In 1996, Gil contributed "Refazenda" to the AIDS-Benefit Album Red Hot + Rio produced by the Red Hot Organization. In 1998 the live version of his album Quanta won Gil the Grammy Award for Best World Music Album. In 2005 he won the Grammy Award for Best Contemporary World Music Album for Eletracústico. In May 2005 he was awarded the Polar Music Prize by Carl XVI Gustaf of Sweden in Stockholm, the prize's first Latin American recipient. On October 16 of the same year he received the Légion d'honneur from the French government, coinciding with the Année du Brésil en France (Brazil's Year in France).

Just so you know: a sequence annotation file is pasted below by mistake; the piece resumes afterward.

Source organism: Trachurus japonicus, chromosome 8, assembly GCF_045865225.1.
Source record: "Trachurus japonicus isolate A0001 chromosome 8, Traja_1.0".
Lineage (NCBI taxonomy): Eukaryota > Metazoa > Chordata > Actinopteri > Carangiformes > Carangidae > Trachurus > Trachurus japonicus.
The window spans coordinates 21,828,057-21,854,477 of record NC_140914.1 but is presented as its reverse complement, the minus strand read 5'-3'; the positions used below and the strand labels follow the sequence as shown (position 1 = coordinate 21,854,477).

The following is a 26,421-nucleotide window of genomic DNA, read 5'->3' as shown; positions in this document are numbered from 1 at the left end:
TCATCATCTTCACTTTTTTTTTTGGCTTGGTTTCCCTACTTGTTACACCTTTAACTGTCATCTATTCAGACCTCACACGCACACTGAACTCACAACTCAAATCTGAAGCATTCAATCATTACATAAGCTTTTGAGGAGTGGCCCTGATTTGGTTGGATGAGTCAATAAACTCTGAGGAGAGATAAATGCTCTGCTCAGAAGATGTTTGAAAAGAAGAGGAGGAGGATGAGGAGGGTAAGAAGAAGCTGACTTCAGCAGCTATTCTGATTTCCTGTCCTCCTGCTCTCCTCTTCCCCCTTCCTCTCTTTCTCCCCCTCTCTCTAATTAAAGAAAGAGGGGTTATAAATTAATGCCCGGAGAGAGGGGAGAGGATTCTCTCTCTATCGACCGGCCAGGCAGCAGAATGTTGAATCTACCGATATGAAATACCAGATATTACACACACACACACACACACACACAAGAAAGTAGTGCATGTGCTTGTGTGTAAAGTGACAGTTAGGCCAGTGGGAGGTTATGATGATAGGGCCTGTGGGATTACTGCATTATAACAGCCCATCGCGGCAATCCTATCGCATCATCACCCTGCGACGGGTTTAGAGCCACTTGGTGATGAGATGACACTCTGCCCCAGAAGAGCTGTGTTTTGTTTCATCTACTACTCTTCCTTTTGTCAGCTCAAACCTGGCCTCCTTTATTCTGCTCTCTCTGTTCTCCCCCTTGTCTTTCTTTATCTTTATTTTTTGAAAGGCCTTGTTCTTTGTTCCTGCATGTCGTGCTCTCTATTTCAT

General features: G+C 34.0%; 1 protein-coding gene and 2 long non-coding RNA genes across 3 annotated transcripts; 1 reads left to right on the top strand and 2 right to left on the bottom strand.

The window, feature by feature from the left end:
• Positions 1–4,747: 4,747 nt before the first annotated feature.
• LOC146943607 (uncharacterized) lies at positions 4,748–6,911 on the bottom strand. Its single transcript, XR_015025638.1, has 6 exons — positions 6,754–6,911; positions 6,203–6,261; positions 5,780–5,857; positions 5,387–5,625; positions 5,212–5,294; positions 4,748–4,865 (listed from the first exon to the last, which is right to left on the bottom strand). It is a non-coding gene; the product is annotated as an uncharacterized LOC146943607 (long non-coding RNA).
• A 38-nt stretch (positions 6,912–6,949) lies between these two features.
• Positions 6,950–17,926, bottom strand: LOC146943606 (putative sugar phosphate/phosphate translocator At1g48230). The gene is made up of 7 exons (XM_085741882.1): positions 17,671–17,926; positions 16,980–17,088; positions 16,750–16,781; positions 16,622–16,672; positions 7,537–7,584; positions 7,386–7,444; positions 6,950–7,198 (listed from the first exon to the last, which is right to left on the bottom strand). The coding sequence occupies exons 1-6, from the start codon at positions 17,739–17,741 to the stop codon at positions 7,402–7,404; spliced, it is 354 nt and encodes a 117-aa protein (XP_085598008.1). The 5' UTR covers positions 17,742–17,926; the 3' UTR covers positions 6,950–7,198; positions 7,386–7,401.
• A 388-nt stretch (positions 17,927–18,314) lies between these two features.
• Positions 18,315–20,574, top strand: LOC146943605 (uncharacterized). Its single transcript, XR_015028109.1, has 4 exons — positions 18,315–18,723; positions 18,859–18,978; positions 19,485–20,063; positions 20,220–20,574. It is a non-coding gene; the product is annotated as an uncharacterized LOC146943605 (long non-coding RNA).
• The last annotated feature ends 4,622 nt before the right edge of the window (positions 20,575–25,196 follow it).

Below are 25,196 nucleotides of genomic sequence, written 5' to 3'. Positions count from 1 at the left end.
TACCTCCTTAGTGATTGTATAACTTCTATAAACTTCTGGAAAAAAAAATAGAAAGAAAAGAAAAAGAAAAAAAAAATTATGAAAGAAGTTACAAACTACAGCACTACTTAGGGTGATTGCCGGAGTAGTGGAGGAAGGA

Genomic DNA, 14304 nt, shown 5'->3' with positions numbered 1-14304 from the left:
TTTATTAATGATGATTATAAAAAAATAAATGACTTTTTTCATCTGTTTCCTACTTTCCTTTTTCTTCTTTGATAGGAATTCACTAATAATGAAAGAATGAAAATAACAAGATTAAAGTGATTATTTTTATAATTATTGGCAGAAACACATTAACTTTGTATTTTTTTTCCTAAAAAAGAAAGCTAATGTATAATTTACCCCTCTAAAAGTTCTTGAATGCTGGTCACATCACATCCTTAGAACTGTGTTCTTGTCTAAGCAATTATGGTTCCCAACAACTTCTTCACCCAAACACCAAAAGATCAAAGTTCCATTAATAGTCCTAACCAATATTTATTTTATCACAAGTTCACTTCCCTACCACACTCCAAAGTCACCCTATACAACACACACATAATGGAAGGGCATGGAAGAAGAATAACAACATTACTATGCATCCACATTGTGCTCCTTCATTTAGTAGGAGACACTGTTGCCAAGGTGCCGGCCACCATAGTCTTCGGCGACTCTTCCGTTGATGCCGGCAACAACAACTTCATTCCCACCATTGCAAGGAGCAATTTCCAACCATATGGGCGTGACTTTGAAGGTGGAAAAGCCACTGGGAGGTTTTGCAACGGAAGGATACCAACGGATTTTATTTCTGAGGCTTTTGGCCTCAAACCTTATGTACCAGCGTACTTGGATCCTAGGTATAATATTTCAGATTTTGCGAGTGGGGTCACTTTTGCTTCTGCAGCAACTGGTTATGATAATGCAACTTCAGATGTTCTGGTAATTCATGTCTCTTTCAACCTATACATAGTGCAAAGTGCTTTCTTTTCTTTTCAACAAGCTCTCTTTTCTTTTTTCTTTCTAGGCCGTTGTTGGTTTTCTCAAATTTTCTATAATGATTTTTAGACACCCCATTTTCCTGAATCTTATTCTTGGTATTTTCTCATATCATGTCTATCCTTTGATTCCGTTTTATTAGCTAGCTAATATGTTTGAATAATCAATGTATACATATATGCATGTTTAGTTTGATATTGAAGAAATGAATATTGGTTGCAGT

In 2010 he released the album Fé Na Festa, a record devoted to forró, a style of music from Brazil's northeast. His tour to promote this album received some negative feedback from fans who were expecting to hear a set featuring his hits. In 2013, Gilberto Gil plays his own role as a singer and promoter of cultural diversity in a long feature documentary shot around the southern hemisphere by Swiss filmmaker Pierre-Yves Borgeaud, Viramundo: a musical journey with Gilberto Gil, distributed worldwide. The film also inaugurates the T.I.D.E. experiment for pan-European and multi-support releases.


Gil with former President of Brazil Luiz Inácio Lula da Silva